Kansas Shooting: Possible Hate Crime

FBI is working with local authorities to determine whether the shooting last week of two Indian immigrants in Olathe, Kansas, was racially motivated. On February 22, Adam Purinton shot two Indian men, killing one and wounding the other—as well as injuring another witness—before leaving the scene.

  • Purinton was arrested 70 miles from Olathe, in Clinton, Missouri, after he confided to a bartender he had “just killed two Iranian men.” The bartender immediately contacted local law enforcement.
     
  • On Friday, Purinton was extradited from Missouri to Kansas, where he is charged with premeditated first-degree murder and two counts of attempted premeditated first-degree murder. Federal authorities are assisting in the investigation, although no motive has been determined.

In the 2015 FBI Hate Crime Statistics Report, released in November 2016, race, ethnicity, ancestry, and bias accounted for a majority of reported victims—4,216 of 7,143. Additionally, about 22 percent of victims targeted for religious bias were Muslim, a 67-percent increase from 2014.

  • South Asians, including Sikhs, have been assaulted numerous times under the assumption they were Muslim or Middle Eastern. In response, the FBI began tracking hate crimes against Sikhs in 2015.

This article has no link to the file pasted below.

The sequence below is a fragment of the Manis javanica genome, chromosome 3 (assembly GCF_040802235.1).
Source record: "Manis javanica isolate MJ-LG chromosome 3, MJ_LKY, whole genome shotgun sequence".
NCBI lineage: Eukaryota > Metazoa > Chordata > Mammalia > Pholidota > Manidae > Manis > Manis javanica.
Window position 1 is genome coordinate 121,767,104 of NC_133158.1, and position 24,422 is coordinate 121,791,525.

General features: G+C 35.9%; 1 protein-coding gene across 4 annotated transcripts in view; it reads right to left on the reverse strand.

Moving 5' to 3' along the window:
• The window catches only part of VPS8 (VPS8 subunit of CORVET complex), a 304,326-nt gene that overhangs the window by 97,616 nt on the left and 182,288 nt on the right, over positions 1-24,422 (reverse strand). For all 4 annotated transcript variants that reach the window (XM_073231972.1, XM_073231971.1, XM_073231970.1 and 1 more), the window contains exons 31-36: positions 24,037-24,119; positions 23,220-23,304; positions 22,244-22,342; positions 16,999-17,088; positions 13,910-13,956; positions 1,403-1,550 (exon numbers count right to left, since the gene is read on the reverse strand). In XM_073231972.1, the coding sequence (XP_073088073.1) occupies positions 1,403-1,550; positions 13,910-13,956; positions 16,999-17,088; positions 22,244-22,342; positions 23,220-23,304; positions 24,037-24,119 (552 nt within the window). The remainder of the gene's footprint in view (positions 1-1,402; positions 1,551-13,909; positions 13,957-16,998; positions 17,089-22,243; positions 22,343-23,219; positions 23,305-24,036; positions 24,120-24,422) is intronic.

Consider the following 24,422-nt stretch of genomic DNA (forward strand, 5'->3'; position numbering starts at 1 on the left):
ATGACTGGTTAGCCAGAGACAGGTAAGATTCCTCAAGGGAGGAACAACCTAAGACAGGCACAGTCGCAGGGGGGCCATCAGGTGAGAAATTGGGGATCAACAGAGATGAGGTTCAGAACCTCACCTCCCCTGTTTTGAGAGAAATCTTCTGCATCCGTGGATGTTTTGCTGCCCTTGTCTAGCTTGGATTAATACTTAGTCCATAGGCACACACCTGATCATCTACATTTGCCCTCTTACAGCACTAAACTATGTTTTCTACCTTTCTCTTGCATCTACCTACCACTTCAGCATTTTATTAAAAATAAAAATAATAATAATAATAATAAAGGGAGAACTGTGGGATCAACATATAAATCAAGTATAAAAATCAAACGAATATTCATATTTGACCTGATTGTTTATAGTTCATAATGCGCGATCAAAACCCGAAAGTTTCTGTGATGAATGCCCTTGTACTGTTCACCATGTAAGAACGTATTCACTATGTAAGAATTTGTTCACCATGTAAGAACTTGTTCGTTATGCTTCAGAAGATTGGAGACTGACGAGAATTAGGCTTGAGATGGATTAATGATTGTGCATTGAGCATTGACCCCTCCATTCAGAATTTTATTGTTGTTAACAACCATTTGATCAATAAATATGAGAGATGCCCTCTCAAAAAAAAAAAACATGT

So far this year, there have been no bias crime incidents against the South Asian or Sikh communities in New Jersey, and we have no information at this time suggesting a threat to these populations.

  • In March 2016, two individuals were arrested for leaving a severed cow’s head at a cow sanctuary a Hindu man owned near Stroudsburg, Pennsylvania. Authorities characterized the incident as ethnic intimidation, criminal trespass, and harassment.
     
  • We continue to encourage all faith-based partners to report suspicious activity to local law enforcement and to the New Jersey Office of Homeland Security and Preparedness by calling 1-866-4-SAFE-NJ or emailing tips@njohsp.gov.

For more information, please contact NJOHSP's Analysis Bureau at analysis@njohsp.gov or 609-584-4000.